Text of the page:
Safety Tips Warehouse safety

Time for a safety walkaround

Photo: Niphon Khiawprommas/iStockphoto

Safety walkarounds demonstrate an employer’s commitment to safety and allow managers to see for themselves how effective their safety and health management program is, OSHA says in a fact sheet from its Safe + Sound campaign.

Walkarounds can be broken down into three parts: pre-inspection, onsite inspection and post-inspection.


  • Plan to focus your inspections on areas where hazards have been identified. Check to see if previously identified hazards have been abated or if further action is needed.
  • If your workplace has a safety committee, schedule a pre-inspection meeting and invite workplace safety representatives as well as other managers and supervisors to get their perspective on the worksite’s safety issues.
  • Determine what safety equipment you’ll need to conduct the inspection.
  • Lead by example: Wear appropriate personal protective equipment.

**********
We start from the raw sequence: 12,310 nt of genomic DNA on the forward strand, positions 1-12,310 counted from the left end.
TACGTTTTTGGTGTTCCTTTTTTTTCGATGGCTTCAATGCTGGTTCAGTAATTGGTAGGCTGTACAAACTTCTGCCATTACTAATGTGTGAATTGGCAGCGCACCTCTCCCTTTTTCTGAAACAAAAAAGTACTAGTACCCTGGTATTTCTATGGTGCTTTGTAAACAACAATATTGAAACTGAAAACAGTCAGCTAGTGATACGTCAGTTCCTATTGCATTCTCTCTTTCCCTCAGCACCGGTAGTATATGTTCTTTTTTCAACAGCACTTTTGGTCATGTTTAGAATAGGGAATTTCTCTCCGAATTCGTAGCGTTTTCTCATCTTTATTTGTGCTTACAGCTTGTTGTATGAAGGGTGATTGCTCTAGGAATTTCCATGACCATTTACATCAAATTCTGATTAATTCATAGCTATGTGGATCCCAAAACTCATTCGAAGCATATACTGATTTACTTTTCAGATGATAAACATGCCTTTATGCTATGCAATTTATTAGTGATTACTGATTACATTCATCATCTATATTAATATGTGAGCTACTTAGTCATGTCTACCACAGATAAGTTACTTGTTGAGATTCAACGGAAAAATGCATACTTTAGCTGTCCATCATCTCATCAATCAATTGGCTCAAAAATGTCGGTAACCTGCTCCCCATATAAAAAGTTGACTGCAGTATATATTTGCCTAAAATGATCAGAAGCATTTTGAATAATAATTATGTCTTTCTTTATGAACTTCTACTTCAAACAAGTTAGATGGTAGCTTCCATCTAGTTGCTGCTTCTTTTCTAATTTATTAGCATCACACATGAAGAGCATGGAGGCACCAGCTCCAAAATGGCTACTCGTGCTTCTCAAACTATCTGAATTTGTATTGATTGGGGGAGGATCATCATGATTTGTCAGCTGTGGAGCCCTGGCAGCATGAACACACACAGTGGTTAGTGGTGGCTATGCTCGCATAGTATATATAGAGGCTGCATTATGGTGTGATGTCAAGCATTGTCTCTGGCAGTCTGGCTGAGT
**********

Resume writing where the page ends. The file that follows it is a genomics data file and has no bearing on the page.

Onsite inspection

Look for easily observable hazards first, such as:

  • Tripping hazards
  • Blocked exits
  • Frayed/exposed electrical wires
  • Missing machine guards
  • Poor housekeeping
  • Poorly maintained equipment

During the inspection, talk to employees at their workstations. They’re the ones likely to know the most about the hazards. Encourage conversation by asking open-ended questions such as, “What’s the most hazardous task in your job? What makes it hazardous?” and “If you’ve been injured, what was the injury and how did it happen?”

Another important part of an inspection is observing workers as they perform their job. Do they lift heavy objects? Do they stand/sit in awkward postures? Are they performing repetitive motions? If so, take notes and photos. “Try to find solutions for hazards while you are conducting the inspection by applying your own creativity and inspiring the creativity of workers,” OSHA recommends.


Soon after the inspection, prepare an abatement plan containing a list of the hazards found, corrective actions needed and a timeline for implementation. “Some complex hazards may require further evaluation, study, or engineering work to design and implement appropriate controls,” OSHA cautions.

Share the abatement plan with managers, supervisors and workers, and track progress by sharing or posting periodic updates to the plan.

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